Even seeing a heavily pregnant woman terrifies her, but now she is pregnant herself. She explains how she is managing
guardian.co.uk, Thursday 4 March 2010 21.00 GMT
I'm lying in hospital, shaking with fear. There are no familiar faces, only doctors and midwives hovering above me, their mouths moving silently. The contractions keep coming, and I'm horribly confused. How can I be in labour when I would never have allowed myself to get pregnant?
Welcome to my subconscious, which regularly reminds me of my terror of childbirth. The nightmares started in my teens, when I decided I could never cope with giving birth; the pain would be intolerable. Since then, the merest glimpse of a heavily pregnant woman has filled me with searing panic – my hands shake, my heart races.
I had grown used to the idea that I would not have children. But when friend after friend started a family, seeing them with their babies led to a brief suspension of terror, and six months ago I got pregnant. At first, it didn't seem too worrying – after all, I had the best part of a year to go – but the anxiety has grown and grown.
The extreme fear of childbirth, tokophobia, was first identified in 2000 by Dr Kristina Hofberg, and is surprisingly common, affecting one in six women. Hofberg separates sufferers into two categories: primary tokophobes, who fear childbirth before pregnancy, and secondary ones, whose fear is ignited by a traumatic birth. Speaking as a primary, the fact that a secondary category exists says it all.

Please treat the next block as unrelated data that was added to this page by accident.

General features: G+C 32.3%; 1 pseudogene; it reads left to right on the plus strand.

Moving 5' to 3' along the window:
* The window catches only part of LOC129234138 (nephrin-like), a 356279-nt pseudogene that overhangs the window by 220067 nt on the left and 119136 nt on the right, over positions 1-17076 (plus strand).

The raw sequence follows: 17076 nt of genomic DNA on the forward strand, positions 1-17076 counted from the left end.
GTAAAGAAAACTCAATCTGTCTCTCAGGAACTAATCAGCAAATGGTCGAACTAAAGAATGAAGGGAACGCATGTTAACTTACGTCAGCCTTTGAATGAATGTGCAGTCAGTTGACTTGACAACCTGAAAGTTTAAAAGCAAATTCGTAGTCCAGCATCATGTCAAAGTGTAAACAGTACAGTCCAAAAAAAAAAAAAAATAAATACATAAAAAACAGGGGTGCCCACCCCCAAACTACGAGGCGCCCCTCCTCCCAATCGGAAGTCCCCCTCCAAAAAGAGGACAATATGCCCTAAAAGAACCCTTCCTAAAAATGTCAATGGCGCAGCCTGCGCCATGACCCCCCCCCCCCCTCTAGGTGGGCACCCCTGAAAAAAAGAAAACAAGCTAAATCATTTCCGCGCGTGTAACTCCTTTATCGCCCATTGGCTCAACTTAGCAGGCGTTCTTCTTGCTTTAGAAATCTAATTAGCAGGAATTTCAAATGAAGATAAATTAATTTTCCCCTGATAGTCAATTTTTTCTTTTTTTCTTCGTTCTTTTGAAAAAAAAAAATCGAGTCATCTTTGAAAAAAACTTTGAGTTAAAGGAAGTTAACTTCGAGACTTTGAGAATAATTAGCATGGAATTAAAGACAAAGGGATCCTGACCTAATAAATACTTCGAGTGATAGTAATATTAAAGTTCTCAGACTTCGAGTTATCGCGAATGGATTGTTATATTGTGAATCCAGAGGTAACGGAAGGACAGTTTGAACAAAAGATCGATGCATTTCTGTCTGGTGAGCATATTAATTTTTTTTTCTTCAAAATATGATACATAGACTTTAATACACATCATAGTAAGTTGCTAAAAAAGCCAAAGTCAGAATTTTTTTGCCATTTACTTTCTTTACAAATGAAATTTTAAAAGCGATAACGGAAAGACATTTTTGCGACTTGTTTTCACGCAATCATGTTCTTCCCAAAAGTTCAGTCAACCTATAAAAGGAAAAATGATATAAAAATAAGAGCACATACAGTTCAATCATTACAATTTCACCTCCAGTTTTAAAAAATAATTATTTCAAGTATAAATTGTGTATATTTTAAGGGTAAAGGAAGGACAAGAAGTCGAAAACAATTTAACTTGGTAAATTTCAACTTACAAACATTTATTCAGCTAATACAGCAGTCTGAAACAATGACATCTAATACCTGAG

What separates tokophobia from the usual anxieties of mothers-to-be is the depth of fear. Some tokophobes think they will die; others imagine something unbearable happening. The most common trait is a fear of vaginal birth, with no corresponding dread of caesarean sections (although some women find both prospects equally terrifying). For many, the idea of a baby growing inside them is deeply unsettling. They often seek out stories to back up their fear of labour, and my recent internet history includes a shameful number of awful-but-compelling parenting sites.
Alison Ellerbrook took a similar path when she was pregnant with her daughter, Isobel. "I read everything I could on childbirth, but it only made my imagination run wild," she says. "By the third trimester, I was frequently tearful and shaking. I had panic attacks and terrible nightmares about labour. I would tell my husband, 'I can't do this.' At my NCT [National Childbirth Trust] class, people would say they were nervous too, but it wasn't the same. I was scared I was going to die."
Unfortunately for Alison, her labour turned out to be long and complicated. "I started to feel like my body wasn't my own," she says. "Towards the end I had 13 people at the bottom of the bed. I felt like a piece of meat – there was no dignity – and I was in complete shock."
She suffered flashbacks, and was later diagnosed with postnatal depression and post-traumatic stress disorder. It has taken her two years to recover. She would love a second child, but thinks it unlikely; she uses two forms of contraception – not unusual for a tokophobe – and will not countenance pregnancy again unless, at the very least, she is guaranteed a caesarean section…